# The Everest Regression

Here’s a neat bit of terminology coined by Garett Jones: the ‘Everest regression’.

I’m going to assume you’ve come across the term ‘regression analysis’ before, but if you haven’t, it’s a way of estimating the relationships between a set of variables; finding out what happens to Y if we increase X by a little bit, and so on. Economists, statisticians, and data scientists use regression models to develop predictions and work out the partial or combined effects of different inputs on an output. One of the useful things a regression model does is allow us to hold other things constant; we can talk about the effect of X on Y when nothing else changes.

The phenomenon I’m going to talk about is an example of this process not exactly going wrong, but certainly not going to plan. An Everest regression is what you get when you decide to control for an essential characteristic of the thing you’re interested in; ‘controlling for height, Mount Everest isn’t that cold’.

The result you get isn’t wrong, but it isn’t always useful. It’s effectively a matter of what question you want answered. The specification above (temperature controlling for height) is useful if what you want to do is find out whether Mount Everest is somehow *uniquely cold *for a given altitude (although quite why you’d want to do that is less clear, assuming you aren’t testing the effects of vengeful ghosts on local temperature). If you just want to see the difference in temperature between Mount Everest and wherever else you’re looking at, controlling for height isn’t the right approach.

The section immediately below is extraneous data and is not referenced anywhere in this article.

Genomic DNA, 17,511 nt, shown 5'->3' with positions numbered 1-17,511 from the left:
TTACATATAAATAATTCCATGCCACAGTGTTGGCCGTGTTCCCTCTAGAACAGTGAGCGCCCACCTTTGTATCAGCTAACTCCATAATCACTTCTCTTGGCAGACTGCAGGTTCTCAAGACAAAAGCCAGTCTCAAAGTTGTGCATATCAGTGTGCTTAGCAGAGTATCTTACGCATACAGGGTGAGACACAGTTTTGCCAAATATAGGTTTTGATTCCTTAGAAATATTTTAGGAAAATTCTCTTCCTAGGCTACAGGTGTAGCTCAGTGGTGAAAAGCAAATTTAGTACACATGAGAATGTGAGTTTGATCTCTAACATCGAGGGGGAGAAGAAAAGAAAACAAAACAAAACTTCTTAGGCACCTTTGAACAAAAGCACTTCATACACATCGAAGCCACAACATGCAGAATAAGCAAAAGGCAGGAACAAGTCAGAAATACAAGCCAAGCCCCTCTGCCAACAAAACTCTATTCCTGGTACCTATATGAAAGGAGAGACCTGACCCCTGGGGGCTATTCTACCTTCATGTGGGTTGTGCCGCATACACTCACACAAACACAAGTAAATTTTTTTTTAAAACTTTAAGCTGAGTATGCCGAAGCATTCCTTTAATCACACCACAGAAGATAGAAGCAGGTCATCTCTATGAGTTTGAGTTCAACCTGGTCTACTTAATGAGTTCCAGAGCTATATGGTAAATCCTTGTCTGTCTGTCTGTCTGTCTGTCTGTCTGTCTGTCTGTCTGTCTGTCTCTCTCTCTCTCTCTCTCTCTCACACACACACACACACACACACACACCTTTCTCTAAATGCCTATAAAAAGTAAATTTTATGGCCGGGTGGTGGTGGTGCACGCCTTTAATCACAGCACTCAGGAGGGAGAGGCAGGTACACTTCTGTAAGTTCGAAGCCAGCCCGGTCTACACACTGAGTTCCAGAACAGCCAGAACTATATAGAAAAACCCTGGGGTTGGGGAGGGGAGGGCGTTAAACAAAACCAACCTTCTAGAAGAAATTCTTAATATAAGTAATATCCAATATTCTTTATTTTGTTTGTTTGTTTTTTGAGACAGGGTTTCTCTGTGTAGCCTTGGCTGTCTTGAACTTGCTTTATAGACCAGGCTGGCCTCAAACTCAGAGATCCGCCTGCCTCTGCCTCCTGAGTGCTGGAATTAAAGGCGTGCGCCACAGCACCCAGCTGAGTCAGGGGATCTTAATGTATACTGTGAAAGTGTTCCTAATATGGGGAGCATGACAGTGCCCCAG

This might be clearer with a toy model. Let’s say we want to look at muscle mass. This is our dependent variable, so we’ll call it . In this world, someone who works out more is likely to have more muscle (^{1}) than someone who does not (we’ll call this for exercise), and so is someone with higher testosterone levels (). Finally, we know whether people are male or female, and we think that this affects . Because this is a binary category (^{2}), for technical reasons we have to set one as the baseline. We’ll choose female as the base for this model, so we’ll add a variable () that indicates whether someone is male.

If this is the world we’re in, then when we set up our model we need to think about what question we want to answer. If we decide to model

then is the effect of testosterone on muscle mass, and is the effect of exercise (^{3}).

If we decide to model

then is the average difference between men and women in terms of muscle mass.

Things would get a bit odd if we did

.

Unless ‘being male’ has an effect on muscle mass that doesn’t work through testosterone levels, then the usual value of produced by this model should be equal to 0 (^{4}). Being a man has no effect on muscle mass, controlling for testosterone. This is entirely true, and also almost completely useless if what we *wanted* to know was what effect being a man has on muscle mass. This is an Everest regression.

If you’re reading a paper that finds no effect of X controlling for Z, it’s worth thinking about whether the control is sensible. If it’s an essential characteristic of X, then the results might not be useful.

- Citation needed
- Don’t start.
- Grossly simplified, not allowing for interactions, not checking the functional form, omitting thousands of variables, etc. It’s a toy model!
- Loosely, because I don’t want to fiddle around with LaTeX too much and I can’t be bothered doing error terms:
Split the regressors for the first equation into two groups, and . Label their respective vectors of coefficients and . Set as the vector of outcomes.

We also have that is determined in part by , with the vector of regression coefficients.

Then

and

In the first model we have . If we omit then we get

Which then gives us

And the end result is that we estimate , which is roughly the effect of Z on X, and of that change in X on Y.